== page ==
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South Korea, Japan, US Hold Military Drills


South Korean and U.S. army, gray, soldiers cheer after a live fire drill during the annual Foal Eagle maneuvers near Rodriguez Range in Pocheon, south of the demilitarized zone that divides the two Koreas, South Korea, March 15, 2012.

South Korean and U.S. army, gray, soldiers cheer after a live fire drill during the annual Foal Eagle maneuvers near Rodriguez Range in Pocheon, south of the demilitarized zone that divides the two Koreas, South Korea, March 15, 2012.

SEOUL - South Korea is participating in several military exercises, some overlapping and involving other countries including the United States and Japan.

U.S. and Japanese naval forces have joined their counterparts from South Korea for a two-day exercise in international waters south of Jeju island.

North Korea's ruling party newspaper Rodong Sinmun says the three-nation drill threatens to bring a “new cloud of war” to Northeast Asia.

The U.S. and South Korean navies are to continue with what is described as a “routine carrier operation" in the Yellow Sea, west of the Korean peninsula, Saturday through Monday. The USS George Washington carrier striker group is joining both exercises.

On land, South Korean and American soldiers are to conduct one of their biggest ever joint single-day drills Friday.

It will involve 2,000 troops, fighter jets and other aircraft, including attack helicopters, as well as tanks and rocket launchers firing thousands of rounds.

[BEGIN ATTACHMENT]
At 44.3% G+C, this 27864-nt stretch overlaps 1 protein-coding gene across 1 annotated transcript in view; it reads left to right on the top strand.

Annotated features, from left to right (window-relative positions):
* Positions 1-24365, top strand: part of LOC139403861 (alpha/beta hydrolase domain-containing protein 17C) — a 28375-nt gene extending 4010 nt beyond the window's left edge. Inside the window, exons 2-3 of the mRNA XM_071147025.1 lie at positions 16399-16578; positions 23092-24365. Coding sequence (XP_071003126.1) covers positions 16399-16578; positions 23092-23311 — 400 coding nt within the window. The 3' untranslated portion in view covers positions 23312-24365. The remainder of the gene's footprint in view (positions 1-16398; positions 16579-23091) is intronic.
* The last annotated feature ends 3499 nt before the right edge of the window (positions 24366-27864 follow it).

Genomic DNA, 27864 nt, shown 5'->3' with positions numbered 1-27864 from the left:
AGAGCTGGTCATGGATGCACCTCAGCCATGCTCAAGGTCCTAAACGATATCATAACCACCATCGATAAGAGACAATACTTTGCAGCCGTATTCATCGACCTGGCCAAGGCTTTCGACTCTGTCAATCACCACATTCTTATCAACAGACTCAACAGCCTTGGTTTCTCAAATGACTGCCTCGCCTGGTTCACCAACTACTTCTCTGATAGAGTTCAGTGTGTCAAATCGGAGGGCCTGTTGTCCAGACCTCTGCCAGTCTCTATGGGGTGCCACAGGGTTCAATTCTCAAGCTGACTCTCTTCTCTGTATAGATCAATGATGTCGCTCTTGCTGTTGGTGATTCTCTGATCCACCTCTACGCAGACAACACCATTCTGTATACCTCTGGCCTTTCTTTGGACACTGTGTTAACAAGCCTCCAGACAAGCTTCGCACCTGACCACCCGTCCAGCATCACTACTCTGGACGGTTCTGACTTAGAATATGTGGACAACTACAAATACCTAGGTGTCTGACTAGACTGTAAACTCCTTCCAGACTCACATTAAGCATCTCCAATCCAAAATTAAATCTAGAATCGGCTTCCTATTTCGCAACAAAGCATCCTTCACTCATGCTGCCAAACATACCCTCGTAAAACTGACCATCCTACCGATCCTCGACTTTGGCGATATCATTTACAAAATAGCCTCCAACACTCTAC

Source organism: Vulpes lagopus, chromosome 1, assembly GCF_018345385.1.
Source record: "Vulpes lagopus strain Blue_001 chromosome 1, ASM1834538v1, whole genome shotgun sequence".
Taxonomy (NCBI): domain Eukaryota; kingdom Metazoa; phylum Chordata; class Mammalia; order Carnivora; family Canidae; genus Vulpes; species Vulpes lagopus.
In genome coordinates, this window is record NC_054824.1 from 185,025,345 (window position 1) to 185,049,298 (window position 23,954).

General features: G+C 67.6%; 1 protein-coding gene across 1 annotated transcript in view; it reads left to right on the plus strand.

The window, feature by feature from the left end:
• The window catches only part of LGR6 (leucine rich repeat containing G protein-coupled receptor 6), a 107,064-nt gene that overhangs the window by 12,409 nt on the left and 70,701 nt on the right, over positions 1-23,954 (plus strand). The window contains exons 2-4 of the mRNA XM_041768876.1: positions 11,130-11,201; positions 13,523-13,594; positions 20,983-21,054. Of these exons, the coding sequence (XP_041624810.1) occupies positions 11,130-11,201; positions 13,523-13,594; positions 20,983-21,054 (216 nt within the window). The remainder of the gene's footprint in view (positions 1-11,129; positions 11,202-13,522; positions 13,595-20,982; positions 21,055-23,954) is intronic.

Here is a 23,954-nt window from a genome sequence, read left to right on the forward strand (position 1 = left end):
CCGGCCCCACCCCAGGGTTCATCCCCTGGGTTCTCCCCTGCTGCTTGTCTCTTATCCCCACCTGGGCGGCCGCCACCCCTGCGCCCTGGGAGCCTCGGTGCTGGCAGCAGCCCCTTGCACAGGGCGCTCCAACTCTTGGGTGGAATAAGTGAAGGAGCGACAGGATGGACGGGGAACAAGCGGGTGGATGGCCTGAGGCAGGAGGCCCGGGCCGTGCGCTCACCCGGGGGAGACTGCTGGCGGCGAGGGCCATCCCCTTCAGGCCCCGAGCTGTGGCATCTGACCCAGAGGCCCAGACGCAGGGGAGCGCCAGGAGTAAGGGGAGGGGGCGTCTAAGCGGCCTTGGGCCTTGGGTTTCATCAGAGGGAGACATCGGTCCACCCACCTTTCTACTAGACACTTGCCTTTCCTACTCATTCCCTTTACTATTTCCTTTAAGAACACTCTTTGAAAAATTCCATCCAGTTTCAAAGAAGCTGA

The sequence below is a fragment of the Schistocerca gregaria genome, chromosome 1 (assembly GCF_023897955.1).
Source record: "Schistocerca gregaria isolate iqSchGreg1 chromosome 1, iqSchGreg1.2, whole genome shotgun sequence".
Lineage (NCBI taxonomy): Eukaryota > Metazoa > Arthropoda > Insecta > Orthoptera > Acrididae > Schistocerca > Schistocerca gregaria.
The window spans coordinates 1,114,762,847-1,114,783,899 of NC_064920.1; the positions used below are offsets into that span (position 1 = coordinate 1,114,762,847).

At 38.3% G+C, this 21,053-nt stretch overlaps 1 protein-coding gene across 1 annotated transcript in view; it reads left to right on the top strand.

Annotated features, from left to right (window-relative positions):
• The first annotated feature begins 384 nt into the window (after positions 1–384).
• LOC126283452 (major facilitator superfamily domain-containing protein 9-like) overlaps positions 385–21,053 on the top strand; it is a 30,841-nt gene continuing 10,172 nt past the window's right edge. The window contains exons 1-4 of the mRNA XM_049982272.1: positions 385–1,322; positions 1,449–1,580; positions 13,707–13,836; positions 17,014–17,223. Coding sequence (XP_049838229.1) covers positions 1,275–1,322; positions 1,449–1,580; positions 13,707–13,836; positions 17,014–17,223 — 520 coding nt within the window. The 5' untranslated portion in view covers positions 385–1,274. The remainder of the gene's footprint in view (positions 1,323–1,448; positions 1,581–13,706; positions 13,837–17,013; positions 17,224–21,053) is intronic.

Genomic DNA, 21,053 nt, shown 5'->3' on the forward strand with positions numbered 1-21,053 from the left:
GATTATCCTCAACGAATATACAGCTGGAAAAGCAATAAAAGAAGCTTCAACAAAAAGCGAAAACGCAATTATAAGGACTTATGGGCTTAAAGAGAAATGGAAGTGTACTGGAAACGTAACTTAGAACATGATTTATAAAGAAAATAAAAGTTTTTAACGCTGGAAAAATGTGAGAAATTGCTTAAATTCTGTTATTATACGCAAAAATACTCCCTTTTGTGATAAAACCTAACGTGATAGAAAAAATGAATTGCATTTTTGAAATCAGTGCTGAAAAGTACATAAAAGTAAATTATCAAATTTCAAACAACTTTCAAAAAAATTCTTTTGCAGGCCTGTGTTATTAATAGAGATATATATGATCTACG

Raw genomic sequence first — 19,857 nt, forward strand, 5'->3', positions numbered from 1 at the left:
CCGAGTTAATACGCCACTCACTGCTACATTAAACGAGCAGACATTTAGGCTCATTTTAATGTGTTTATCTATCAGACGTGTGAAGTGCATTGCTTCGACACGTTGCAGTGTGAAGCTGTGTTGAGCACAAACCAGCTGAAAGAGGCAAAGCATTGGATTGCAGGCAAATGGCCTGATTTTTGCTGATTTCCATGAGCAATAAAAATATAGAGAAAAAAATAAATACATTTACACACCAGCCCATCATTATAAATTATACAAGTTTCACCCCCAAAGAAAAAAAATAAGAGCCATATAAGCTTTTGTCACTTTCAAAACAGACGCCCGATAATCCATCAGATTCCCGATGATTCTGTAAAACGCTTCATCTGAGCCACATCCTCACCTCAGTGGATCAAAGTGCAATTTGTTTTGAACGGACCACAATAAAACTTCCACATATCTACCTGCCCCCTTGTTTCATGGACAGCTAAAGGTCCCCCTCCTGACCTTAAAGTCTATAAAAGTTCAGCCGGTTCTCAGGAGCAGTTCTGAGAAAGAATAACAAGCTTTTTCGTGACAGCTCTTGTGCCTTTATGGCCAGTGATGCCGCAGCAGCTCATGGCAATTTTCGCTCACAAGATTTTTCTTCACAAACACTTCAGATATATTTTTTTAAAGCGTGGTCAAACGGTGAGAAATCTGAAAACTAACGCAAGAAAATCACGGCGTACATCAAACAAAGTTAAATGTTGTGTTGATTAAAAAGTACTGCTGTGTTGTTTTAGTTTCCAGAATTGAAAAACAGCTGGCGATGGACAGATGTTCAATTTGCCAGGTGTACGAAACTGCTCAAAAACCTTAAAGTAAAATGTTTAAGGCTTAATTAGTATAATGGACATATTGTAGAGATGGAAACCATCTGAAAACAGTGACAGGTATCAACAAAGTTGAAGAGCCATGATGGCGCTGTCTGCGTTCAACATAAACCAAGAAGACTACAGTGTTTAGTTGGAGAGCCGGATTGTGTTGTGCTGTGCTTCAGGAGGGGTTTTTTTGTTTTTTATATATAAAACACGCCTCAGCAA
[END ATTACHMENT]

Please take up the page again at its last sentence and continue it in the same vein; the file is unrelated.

It is to take place at Pocheon, about 60 kilometers south of the demilitarized zone.

North Korea has lashed out, with typical rhetoric, characterizing this as "clamor for the invasion of the North that makes the situation worse."

South Korea's defense ministry responded to the charge.

Ministry spokesman Kim Min-seok tells reporters, although North Korea claims it as a provocation, no military can improve its capabilities without conducting training. He says it is akin to test-takers practicing with various questions. Kim calls North Korea's provocation assertion "totally illogical."

Senior researcher Baek Seung-joo at the Korea Institute for Defense Analyses says North Korea is issuing criticism for internal consumption.

Baek says, rather than actually feeling threatened, Pyongyang realizes the exercises in the South are for defensive purposes, but issues criticism to promote solidarity among North Korean citizens by emphasizing a sense of crisis.

Additionally, early next month, South Korea will participate in a Japan-based interdiction exercise which will include Australian and Singaporean airmen.

Officials say the drill, based at Chitose Air Base, in Hokkaido, will simulate a plane carrying radioactive substances flying into Japanese air space. The four air forces are to work together to carry out a mock forced landing of the aircraft and to inspect its cargo.

The exercise is part of the U.S.-led Proliferation Security Initiative, intended to halt trafficking of weapons of mass destruction.

Analyst Baek at the Korea Institute for Defense Analyses says these exercises have been in the works for a long time and come in response to increased provocations by the North, beginning in 2010.

Baek says the drills send a message that both South Korea and the United States are strongly determined to jointly respond to further North Korean provocations and demonstrate what Pyongyang could face.

Some analysts note one reason for the various drills now is that June has been traditionally a month when North Korea carries out military provocations. They also note the recent warnings emanating from Pyongyang about a "special action" against Seoul and specific warnings to attack the headquarters of particular conservative newspapers and broadcasters deemed to have offended North Korea with critical coverage.
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